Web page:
One of nature’s best sources of protein and an unrivalled farm product that leaves a minimal environmental impact, the demand for salmon is rising. Farmed salmon have increasingly become an important part of the diet for people all over the world and we have looked into four reasons why the salmon market is growing.
1. Aquaculture feeds the world
A growing population is putting pressure on global food systems including the fish breeding industry. As world fish consumption continues to grow, aquaculture and fish farming specifically have emerged to take up the slack.
As an example, in 2017 the export income from salmon and trout reached 67.5 billion NOK . In terms of volume, it is estimated that aquaculture production in Norway amounts to around 37 million fish meals per day. To put that in perspective that’s a meal for everyone in Canada, each and every day.
Read more: Safeguarding fish health with krill
2. Developing countries driving growth in demand
A significant driver of this growth will be the rising demand for fish in developing countries. They are projected to eat a staggering 93 percent of the additional fish available for human consumption by 2025.
Driven by consistent population growth, an increasingly urbanized new middle class are increasingly identifying fish as a healthy alternative to meat or poultry. With consumption in developing countries estimated to rise from 19.6kg per capita up to 21.5kg per capita by 2025, developing and developed countries will have almost the same per capita seafood needs.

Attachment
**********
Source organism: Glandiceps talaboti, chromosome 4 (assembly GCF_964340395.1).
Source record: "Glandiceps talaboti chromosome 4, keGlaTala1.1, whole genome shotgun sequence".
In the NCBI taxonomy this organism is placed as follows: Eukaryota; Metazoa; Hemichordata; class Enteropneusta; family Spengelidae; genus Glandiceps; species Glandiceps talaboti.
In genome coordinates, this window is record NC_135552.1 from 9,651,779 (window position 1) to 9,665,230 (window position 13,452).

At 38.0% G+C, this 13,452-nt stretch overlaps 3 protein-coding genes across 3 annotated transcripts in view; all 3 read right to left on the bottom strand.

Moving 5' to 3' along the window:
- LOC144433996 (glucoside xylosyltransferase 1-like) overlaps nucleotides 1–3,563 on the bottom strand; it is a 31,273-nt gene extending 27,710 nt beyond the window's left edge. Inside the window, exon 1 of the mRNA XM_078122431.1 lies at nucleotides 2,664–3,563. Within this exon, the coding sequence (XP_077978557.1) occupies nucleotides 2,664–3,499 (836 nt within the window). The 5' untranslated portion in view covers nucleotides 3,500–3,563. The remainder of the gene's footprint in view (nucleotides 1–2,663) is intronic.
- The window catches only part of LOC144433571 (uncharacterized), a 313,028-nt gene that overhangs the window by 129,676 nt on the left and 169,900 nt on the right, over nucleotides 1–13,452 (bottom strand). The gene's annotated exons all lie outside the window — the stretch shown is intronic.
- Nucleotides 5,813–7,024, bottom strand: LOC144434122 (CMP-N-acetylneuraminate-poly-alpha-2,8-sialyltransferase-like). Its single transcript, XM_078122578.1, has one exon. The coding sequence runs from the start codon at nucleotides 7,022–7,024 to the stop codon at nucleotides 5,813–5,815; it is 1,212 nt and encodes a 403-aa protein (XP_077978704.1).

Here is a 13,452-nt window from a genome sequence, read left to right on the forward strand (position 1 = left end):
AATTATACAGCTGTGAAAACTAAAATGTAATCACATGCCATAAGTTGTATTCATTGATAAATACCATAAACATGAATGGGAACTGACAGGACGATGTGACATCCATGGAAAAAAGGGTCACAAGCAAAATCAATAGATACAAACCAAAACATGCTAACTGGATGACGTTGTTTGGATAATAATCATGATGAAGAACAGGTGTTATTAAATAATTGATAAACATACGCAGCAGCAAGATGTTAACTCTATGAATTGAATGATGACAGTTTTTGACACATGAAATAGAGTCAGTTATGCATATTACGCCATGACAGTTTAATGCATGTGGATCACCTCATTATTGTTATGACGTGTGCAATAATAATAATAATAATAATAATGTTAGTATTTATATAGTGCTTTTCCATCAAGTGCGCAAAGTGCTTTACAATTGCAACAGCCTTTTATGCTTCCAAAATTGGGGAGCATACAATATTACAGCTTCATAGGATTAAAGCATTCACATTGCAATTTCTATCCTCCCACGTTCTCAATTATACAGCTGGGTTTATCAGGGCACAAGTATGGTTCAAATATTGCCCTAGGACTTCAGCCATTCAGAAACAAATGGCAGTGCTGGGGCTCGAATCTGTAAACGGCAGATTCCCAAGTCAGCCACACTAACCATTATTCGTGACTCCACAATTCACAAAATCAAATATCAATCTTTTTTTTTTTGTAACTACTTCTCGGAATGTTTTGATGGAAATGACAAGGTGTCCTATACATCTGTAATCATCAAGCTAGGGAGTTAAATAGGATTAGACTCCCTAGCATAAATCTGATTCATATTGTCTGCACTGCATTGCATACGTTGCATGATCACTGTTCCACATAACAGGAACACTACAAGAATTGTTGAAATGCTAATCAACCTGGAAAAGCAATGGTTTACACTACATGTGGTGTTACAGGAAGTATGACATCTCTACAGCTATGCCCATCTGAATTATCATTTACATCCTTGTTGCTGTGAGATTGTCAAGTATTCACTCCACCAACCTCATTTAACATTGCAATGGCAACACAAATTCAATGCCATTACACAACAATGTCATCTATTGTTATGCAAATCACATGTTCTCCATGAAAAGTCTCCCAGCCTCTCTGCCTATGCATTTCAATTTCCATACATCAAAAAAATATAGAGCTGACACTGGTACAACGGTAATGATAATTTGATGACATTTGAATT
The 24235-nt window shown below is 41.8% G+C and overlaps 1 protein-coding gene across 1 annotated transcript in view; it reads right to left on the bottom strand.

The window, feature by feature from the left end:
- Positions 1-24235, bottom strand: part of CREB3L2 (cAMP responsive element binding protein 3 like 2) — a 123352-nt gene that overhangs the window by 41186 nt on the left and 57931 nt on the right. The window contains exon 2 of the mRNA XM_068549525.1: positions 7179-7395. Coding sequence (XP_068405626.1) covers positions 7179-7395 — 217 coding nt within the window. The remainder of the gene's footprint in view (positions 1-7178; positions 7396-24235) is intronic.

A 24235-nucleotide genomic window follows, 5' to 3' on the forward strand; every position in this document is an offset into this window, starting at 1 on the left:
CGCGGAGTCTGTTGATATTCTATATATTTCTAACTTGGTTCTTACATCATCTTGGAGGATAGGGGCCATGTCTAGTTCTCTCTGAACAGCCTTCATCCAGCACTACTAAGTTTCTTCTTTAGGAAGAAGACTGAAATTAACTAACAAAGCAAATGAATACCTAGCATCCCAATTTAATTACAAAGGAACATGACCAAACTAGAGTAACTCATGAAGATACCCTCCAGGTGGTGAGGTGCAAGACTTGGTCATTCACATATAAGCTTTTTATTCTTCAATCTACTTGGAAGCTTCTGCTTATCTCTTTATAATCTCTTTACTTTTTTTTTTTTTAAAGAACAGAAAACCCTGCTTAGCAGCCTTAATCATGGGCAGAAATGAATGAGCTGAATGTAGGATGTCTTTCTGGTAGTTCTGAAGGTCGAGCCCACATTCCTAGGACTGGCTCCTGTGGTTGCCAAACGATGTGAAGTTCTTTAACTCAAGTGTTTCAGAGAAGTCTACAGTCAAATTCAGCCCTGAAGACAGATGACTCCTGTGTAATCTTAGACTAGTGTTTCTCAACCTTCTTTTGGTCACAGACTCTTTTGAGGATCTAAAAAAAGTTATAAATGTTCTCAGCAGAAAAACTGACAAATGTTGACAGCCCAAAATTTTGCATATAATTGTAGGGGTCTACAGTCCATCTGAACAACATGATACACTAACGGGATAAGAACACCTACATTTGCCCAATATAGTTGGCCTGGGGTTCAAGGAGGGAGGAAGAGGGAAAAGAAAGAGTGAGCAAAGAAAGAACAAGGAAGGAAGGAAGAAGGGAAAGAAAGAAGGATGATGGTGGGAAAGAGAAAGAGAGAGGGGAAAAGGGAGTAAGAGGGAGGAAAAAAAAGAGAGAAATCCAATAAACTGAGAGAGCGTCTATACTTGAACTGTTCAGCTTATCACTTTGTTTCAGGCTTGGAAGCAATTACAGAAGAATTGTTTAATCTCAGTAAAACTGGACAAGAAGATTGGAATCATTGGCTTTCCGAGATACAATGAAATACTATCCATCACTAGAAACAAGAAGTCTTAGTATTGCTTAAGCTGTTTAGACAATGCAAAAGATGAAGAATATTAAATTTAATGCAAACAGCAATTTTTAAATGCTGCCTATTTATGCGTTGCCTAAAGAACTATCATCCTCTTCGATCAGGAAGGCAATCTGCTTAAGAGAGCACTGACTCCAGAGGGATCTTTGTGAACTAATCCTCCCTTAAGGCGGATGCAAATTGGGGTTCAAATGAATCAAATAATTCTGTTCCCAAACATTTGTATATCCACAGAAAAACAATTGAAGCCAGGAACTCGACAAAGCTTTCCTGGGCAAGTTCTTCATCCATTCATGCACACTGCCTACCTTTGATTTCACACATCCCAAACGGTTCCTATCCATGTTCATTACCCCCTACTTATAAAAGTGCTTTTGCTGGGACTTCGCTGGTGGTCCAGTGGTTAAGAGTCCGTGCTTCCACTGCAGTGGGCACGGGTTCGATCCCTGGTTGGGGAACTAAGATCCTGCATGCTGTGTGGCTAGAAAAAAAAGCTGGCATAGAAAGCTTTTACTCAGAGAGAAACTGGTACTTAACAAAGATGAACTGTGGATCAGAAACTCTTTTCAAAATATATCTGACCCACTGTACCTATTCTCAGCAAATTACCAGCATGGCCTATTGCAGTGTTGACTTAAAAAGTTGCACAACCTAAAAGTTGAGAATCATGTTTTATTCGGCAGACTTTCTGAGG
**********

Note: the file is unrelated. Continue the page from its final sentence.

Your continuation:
3. Salmon is still the ultimate farmed food
Compared to beef, pork or poultry, salmon is by far the most efficient food system. Providing the highest edible yield and an unbeatable feed conversion of 1.1, salmon also offers the most edible meat per 100g at 61kg. Compared to its land-based rivals, that is six times the figure for beef production, four times that of pork and three times more than poultry.
In addition, salmon retains significantly more protein and energy than the other farmed animals, with beef retaining just 15 percent protein, compared to the salmon’s 31 percent.
4. And it is the most environmentally friendly too
Along with its unrivalled efficiency as a food system, farmed salmon also has the least impact on the environment, compared to meat and poultry production.
For example, the carbon footprint for farmed salmon is 2.9 carbon equivalents per kilogram of edible product. For chicken and pork, they’re 2.7 per kg and 5.9 per kg of edible product respectively. The carbon footprint of cattle? Well, it is as much as 30 carbon equivalents per kilogram of edible product.
When it comes to freshwater consumption, salmon is also miles ahead of the pack. Requiring 2000 liters per kg of edible meat, that’s half of chicken’s intake, a third of pork’s and significantly less than the 15,400 liters of water per kg of edible meat required for beef.